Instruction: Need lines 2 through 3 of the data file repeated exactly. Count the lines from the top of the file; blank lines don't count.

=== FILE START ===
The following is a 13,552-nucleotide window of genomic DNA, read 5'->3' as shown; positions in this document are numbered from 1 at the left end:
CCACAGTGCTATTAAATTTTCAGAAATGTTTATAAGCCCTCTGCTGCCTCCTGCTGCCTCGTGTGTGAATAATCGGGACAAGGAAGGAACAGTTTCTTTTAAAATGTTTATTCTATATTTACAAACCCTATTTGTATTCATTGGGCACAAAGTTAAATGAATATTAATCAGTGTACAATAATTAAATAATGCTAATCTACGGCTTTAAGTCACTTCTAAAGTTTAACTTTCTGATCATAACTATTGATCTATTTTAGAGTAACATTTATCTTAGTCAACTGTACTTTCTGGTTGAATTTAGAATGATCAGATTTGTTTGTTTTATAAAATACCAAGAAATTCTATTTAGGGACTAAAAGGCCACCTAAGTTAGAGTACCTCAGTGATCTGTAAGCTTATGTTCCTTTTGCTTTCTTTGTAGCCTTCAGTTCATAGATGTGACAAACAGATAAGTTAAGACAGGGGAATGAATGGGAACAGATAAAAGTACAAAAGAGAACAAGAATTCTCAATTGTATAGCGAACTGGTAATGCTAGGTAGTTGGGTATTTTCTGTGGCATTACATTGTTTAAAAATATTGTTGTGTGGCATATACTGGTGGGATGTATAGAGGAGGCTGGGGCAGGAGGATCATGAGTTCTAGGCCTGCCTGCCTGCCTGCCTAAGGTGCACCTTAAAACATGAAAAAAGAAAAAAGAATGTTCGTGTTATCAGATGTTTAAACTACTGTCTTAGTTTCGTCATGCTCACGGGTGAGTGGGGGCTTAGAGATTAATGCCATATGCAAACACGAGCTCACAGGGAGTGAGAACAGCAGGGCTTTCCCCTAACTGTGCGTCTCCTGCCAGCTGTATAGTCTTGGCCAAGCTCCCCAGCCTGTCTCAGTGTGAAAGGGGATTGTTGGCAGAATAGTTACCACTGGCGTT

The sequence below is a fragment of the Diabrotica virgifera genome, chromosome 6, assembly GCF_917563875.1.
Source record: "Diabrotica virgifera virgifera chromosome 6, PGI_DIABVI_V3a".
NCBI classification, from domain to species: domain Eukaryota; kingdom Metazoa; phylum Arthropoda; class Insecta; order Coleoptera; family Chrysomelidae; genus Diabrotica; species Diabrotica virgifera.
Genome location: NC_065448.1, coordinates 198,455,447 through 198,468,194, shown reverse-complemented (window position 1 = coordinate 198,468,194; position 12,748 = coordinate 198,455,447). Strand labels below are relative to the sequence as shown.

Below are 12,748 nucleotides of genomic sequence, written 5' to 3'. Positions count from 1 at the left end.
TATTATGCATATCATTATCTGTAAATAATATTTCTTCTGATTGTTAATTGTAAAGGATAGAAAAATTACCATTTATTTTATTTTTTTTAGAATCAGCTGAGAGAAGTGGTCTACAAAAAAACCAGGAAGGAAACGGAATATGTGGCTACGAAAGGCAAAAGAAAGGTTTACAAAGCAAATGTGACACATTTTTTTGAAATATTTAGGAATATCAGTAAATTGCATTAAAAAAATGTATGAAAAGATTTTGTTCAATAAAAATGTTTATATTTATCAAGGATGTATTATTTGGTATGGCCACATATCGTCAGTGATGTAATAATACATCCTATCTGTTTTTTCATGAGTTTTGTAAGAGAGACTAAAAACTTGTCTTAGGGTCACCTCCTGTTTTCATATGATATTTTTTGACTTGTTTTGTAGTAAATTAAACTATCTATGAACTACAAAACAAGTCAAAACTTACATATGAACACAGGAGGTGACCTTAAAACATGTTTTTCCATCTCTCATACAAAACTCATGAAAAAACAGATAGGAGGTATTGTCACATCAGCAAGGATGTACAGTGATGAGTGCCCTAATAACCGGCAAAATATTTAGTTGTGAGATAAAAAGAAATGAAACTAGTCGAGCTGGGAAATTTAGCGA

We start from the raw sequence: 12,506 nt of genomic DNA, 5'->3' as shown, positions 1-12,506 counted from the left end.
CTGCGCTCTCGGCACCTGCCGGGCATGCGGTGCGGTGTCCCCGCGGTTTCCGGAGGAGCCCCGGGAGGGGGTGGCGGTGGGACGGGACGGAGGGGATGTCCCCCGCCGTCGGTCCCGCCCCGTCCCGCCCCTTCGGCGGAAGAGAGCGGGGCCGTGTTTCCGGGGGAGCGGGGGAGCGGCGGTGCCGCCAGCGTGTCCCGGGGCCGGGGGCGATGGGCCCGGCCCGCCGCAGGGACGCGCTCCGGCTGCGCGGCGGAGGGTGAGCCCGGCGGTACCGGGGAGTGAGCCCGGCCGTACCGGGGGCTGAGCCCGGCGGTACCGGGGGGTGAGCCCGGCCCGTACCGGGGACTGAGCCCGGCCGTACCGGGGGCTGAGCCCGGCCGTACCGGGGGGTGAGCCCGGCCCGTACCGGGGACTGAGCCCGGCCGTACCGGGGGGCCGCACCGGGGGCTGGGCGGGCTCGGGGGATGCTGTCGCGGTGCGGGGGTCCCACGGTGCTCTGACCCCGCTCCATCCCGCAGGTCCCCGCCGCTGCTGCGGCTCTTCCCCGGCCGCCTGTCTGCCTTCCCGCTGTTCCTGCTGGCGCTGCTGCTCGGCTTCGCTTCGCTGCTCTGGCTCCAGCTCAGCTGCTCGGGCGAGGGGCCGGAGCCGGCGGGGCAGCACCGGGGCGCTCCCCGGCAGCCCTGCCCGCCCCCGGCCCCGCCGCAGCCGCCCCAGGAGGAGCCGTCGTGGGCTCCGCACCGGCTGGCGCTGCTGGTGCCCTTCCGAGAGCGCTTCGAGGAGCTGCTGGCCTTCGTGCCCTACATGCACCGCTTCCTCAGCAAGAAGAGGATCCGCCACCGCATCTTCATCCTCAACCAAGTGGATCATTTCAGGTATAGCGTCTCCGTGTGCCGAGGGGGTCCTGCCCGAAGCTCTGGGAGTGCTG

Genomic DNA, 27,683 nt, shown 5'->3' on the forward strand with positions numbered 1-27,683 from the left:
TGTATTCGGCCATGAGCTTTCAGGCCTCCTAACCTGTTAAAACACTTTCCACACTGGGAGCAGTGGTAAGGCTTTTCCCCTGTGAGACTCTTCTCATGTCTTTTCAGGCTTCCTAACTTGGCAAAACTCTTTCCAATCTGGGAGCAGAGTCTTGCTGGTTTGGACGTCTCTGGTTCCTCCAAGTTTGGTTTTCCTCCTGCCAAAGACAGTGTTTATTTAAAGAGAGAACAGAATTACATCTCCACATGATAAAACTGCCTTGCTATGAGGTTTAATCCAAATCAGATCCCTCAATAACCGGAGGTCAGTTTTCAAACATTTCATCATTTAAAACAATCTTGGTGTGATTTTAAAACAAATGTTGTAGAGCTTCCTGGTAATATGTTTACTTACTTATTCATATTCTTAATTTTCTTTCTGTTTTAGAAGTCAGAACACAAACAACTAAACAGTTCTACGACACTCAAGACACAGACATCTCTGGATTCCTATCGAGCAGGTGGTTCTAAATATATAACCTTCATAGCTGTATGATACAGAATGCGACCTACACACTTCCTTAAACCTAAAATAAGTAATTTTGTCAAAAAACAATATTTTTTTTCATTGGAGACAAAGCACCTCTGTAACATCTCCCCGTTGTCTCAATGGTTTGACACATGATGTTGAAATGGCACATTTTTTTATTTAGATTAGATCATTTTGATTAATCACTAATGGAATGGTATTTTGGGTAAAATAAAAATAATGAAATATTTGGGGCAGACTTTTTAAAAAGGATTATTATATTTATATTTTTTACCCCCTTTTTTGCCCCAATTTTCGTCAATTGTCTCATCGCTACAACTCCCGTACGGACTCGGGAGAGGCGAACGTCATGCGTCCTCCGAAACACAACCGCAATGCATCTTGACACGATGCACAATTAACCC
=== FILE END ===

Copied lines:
CCACAGTGCTATTAAATTTTCAGAAATGTTTATAAGCCCTCTGCTGCCTCCTGCTGCCTCGTGTGTGAATAATCGGGACAAGGAAGGAACAGTTTCTTTTAAAATGTTTATTCTATATTTACAAACCCTATTTGTATTCATTGGGCACAAAGTTAAATGAATATTAATCAGTGTACAATAATTAAATAATGCTAATCTACGGCTTTAAGTCACTTCTAAAGTTTAACTTTCTGATCATAACTATTGATCTATTTTAGAGTAACATTTATCTTAGTCAACTGTACTTTCTGGTTGAATTTAGAATGATCAGATTTGTTTGTTTTATAAAATACCAAGAAATTCTATTTAGGGACTAAAAGGCCACCTAAGTTAGAGTACCTCAGTGATCTGTAAGCTTATGTTCCTTTTGCTTTCTTTGTAGCCTTCAGTTCATAGATGTGACAAACAGATAAGTTAAGACAGGGGAATGAATGGGAACAGATAAAAGTACAAAAGAGAACAAGAATTCTCAATTGTATAGCGAACTGGTAATGCTAGGTAGTTGGGTATTTTCTGTGGCATTACATTGTTTAAAAATATTGTTGTGTGGCATATACTGGTGGGATGTATAGAGGAGGCTGGGGCAGGAGGATCATGAGTTCTAGGCCTGCCTGCCTGCCTGCCTAAGGTGCACCTTAAAACATGAAAAAAGAAAAAAGAATGTTCGTGTTATCAGATGTTTAAACTACTGTCTTAGTTTCGTCATGCTCACGGGTGAGTGGGGGCTTAGAGATTAATGCCATATGCAAACACGAGCTCACAGGGAGTGAGAACAGCAGGGCTTTCCCCTAACTGTGCGTCTCCTGCCAGCTGTATAGTCTTGGCCAAGCTCCCCAGCCTGTCTCAGTGTGAAAGGGGATTGTTGGCAGAATAGTTACCACTGGCGTT

The sequence below is a fragment of the Diabrotica virgifera genome, chromosome 6, assembly GCF_917563875.1.